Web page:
Three weeks after the boycott began, King had written Carey, pastor of Quinn Chapel AME Church, and other Chicago leaders asking them to lobby the Chicago-based National City Lines. By mid-February, after receiving few responses from Chicago, King expressed disappointment that the MIA “requested support from some of our Chicago leaders and did not [receive] an answer or support.” 1 A day after King’s arrest, Carey asks how he and others in the North can assist the bus boycott.
Reverend M. L. King, Jr.
Dear Brother King:
I have watched with intense interest and admiration the performance of Negro-Americans in the Montgomery bus strike. I certainly want to salute your own magnificent leadership in it. Be comforted by knowing that there are tens of thousands who are giving you their support and their prayers. May God bless and keep you through these trying hours.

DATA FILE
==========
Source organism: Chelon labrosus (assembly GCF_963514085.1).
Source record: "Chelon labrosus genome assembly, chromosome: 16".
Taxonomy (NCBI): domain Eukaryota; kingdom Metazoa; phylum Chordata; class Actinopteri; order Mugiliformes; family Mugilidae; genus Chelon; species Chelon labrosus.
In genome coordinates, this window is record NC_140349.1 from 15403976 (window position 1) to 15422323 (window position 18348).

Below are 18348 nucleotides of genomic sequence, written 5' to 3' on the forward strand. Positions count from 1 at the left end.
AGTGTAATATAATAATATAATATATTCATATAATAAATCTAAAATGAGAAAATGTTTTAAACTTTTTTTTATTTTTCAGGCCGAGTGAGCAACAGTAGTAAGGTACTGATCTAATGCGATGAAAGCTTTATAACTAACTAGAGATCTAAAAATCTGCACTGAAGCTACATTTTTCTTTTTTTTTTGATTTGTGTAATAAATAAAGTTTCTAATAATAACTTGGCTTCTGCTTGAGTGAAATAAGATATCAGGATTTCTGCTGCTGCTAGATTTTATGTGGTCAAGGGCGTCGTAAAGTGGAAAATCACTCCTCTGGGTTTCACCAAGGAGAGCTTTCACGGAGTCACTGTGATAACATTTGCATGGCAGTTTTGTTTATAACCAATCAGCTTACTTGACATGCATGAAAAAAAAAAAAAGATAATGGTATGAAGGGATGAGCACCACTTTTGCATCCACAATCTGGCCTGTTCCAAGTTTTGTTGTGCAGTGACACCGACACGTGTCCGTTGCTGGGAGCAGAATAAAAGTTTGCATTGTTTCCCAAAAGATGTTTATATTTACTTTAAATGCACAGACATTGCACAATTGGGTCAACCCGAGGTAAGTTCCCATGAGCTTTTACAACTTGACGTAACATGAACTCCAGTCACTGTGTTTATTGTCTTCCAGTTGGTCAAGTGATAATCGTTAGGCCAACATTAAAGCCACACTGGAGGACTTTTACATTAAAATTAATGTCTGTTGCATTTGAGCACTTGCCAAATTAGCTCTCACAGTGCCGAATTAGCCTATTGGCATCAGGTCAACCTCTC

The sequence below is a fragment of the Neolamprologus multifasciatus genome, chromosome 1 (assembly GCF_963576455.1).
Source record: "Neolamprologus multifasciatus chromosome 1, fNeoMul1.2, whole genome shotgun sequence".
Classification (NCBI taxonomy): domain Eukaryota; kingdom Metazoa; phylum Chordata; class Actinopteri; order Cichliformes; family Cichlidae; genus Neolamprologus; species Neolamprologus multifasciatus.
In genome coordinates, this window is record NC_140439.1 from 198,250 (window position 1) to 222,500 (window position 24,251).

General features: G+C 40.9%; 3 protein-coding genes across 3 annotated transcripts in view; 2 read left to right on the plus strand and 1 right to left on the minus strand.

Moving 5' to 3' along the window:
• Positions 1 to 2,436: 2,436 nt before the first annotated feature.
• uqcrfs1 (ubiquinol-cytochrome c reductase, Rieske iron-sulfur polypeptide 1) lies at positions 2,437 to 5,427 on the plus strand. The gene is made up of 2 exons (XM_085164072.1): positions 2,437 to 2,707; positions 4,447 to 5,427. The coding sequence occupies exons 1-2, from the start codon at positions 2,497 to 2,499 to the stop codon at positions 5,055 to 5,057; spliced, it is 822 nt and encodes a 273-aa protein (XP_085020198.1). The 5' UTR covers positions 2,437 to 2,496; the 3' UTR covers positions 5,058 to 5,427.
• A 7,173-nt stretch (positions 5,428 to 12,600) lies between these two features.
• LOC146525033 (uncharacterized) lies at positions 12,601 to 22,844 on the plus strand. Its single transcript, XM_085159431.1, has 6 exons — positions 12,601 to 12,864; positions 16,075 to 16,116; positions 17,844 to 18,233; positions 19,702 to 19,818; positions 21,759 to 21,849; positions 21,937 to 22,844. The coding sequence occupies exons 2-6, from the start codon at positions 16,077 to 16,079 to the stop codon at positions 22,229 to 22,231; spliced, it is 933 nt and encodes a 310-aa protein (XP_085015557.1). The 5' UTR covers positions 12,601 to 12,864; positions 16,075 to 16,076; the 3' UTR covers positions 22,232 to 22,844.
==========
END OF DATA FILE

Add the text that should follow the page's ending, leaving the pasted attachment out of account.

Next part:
Now, I would like to know what we, particularly in the North, can do to help. I have thought of taking a collection at Quinn Chapel and perhaps stimulating some others around here to raise money. On the other hand, I do not wish to do anything that would in any way jeopardize or upset your own program. I know the damage that could be done to your cause by any proof that your effort was either being financed by northern money or directed by outside influence. That is why I am consulting you first.
If you will kindly indicate to me that it’s all right, I will take such an offering and I will send it directly to you for you to use in any way you, personally, see fit. I saw your father in Atlanta (I think it was) a few weeks ago but it was before all of this business had developed. Again, God bless you and let me know what either I or others that I may contact may do to help you.
Kind regards to your wife and little one.
1. Quoted in Frances Jett, Proceedings of the Montgomery, Alabama Bus Boycott Conference, 13 February 1956. See also King to Carey, 27 December 1955, pp. 93-95 in this volume.
AJC-ICHi, Archibald James Carey Collection, Chicago History Museum, Chicago, Ill.